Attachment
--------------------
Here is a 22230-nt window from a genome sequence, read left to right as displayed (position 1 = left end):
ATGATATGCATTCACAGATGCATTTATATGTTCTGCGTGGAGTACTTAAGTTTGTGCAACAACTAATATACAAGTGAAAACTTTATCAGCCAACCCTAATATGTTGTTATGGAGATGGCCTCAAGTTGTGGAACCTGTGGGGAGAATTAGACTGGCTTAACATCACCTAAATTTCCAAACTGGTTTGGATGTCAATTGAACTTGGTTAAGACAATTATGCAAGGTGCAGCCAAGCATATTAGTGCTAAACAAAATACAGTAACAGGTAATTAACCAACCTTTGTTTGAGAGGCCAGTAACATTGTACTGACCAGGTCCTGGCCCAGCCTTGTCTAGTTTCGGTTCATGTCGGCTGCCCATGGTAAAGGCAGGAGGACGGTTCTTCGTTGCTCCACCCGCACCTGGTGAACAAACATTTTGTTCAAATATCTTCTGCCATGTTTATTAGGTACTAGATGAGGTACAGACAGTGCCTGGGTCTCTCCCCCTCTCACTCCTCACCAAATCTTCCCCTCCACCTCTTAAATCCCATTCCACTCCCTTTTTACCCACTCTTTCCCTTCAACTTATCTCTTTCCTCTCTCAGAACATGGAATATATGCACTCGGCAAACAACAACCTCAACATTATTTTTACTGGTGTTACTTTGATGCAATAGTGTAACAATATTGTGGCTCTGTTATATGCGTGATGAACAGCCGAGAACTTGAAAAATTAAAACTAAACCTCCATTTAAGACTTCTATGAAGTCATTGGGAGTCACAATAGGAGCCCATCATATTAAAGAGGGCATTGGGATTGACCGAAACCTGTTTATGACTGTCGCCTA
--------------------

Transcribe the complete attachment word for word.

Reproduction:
Here is a 22230-nt window from a genome sequence, read left to right as displayed (position 1 = left end):
ATGATATGCATTCACAGATGCATTTATATGTTCTGCGTGGAGTACTTAAGTTTGTGCAACAACTAATATACAAGTGAAAACTTTATCAGCCAACCCTAATATGTTGTTATGGAGATGGCCTCAAGTTGTGGAACCTGTGGGGAGAATTAGACTGGCTTAACATCACCTAAATTTCCAAACTGGTTTGGATGTCAATTGAACTTGGTTAAGACAATTATGCAAGGTGCAGCCAAGCATATTAGTGCTAAACAAAATACAGTAACAGGTAATTAACCAACCTTTGTTTGAGAGGCCAGTAACATTGTACTGACCAGGTCCTGGCCCAGCCTTGTCTAGTTTCGGTTCATGTCGGCTGCCCATGGTAAAGGCAGGAGGACGGTTCTTCGTTGCTCCACCCGCACCTGGTGAACAAACATTTTGTTCAAATATCTTCTGCCATGTTTATTAGGTACTAGATGAGGTACAGACAGTGCCTGGGTCTCTCCCCCTCTCACTCCTCACCAAATCTTCCCCTCCACCTCTTAAATCCCATTCCACTCCCTTTTTACCCACTCTTTCCCTTCAACTTATCTCTTTCCTCTCTCAGAACATGGAATATATGCACTCGGCAAACAACAACCTCAACATTATTTTTACTGGTGTTACTTTGATGCAATAGTGTAACAATATTGTGGCTCTGTTATATGCGTGATGAACAGCCGAGAACTTGAAAAATTAAAACTAAACCTCCATTTAAGACTTCTATGAAGTCATTGGGAGTCACAATAGGAGCCCATCATATTAAAGAGGGCATTGGGATTGACCGAAACCTGTTTATGACTGTCGCCTA